Joshua Slocum Centennial - Smithsonian Magazine
For Immediate Release
A hundred years ago, on June 27, 1898, Joshua Slocum sailed into Newport, Rhode Island and into history. After 46,000 miles of battling pirates, jagged reefs and deadly storms, Slocum had become the first man to sail around the world alone.
There was no fanfare as Spray, a refurbished oyster boat with only rudimentary equipment, arrived in Newport in the dark hours of the morning. Luckily, Slocum*s own account of his journey was the best press he could have received: Sailing Alone Around the World brought fame and admiration for its enigmatic author, called a *sea-locked Thoreau* despite a third-grade education. Now translated into six languages, *Slocum*s book did more to promote small boat sailing and voyaging for the common man than any book that*s ever been written,* claims Mike Martel of the Joshua Slocum Society International.
This summer, thousands of sailing aficionados, yacht clubs and members of Slocum Societies around the world are expected to descend on New England*s harbors. They will gather to commemorate the man, the boat, and the voyage that inspired would-be adventurers everywhere.
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Smithsonian Magazine May 1998
Around the World Alone
Joshua Slocum was the first to do it, a hundred years ago, then wrote about it; the world is still awed by his seamanship--and his prose
Slocum began his voyage by sailing from Boston, across the Atlantic. In Gibraltar, as he headed toward the Suez Canal in his small wooden sailboat, Spray, a decrepit oyster dredger that he had rebuilt himself, he was warned that he didn't stand a chance of making it through the swarm of pirates in the Mediterranean. So, reasoning that there are two directions in which to round the world, Slocum started back across the Atlantic, setting course for Brazil. Nevertheless, he was soon being stalked by pirates. With luck and quick maneuvering he was able to elude them, but just barely. It was the first of many narrow escapes--from savages, deadly currents and rocky coasts--over the next three years. His solo passage through the hellish Strait of Magellan is arguably the most remarkable in history.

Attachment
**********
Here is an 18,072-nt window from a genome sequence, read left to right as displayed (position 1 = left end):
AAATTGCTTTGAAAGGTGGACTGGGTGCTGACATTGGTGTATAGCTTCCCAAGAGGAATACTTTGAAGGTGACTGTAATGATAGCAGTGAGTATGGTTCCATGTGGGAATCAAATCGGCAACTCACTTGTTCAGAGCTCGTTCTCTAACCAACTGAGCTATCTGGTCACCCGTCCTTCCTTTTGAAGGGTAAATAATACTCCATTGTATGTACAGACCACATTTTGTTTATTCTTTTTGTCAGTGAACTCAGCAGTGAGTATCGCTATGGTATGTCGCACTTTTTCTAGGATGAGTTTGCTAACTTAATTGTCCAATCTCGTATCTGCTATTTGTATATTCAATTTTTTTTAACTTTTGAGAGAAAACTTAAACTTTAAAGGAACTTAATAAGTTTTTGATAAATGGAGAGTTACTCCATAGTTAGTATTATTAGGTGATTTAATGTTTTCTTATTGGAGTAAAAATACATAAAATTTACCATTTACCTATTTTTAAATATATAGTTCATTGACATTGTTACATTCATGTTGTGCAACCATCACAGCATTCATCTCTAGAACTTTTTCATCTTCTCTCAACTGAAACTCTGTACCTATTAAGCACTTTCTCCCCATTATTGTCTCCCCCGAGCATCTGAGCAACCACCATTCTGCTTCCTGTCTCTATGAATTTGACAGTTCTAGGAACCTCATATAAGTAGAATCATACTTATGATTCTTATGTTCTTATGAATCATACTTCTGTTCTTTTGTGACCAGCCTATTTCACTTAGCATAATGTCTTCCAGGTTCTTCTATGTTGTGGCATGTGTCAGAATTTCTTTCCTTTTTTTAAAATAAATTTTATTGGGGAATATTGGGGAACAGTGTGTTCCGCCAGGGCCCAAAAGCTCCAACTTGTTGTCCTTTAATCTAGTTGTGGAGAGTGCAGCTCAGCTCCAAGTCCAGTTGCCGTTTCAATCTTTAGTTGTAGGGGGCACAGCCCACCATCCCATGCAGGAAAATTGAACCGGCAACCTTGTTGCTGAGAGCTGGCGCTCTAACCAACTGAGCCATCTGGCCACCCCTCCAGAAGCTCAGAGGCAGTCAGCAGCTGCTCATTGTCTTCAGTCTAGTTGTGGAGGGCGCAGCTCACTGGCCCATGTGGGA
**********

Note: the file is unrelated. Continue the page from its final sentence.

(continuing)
Joshua Slocum had grown accustomed to difficulties. As a seaman he'd suffered several setbacks and was virtually broke. His first wife had died young and he never really recovered from losing her. Slocum wasn't just a boat bum. Despite leaving school after the third grade, he became an accomplished writer. His dry wit, wry humor and Yankee observations about nature led some to call him a "sea-locked Thoreau." His book, Sailing Alone Around the World, has been translated into more than six languages and is still very much in print. It has done more to promote small boat sailing and voyaging than any book ever written, says Mike Martel, of the Joshua Slocum Society International. Slocum is a legend among those who sail small boats around the world, and there are Slocum Societies on three continents. A variety of commemorative and educational activities are planned for the June 1998 centennial of Slocum's voyage.
Abstract of an article by Per Ola and Emily d'Aulaire, originally published in the May 1998 issue of Smithsonian Magazine. All rights reserved.
Posted here with permission of the author.
Copyright 1998 Smithsonian Magazine All rights reserved.
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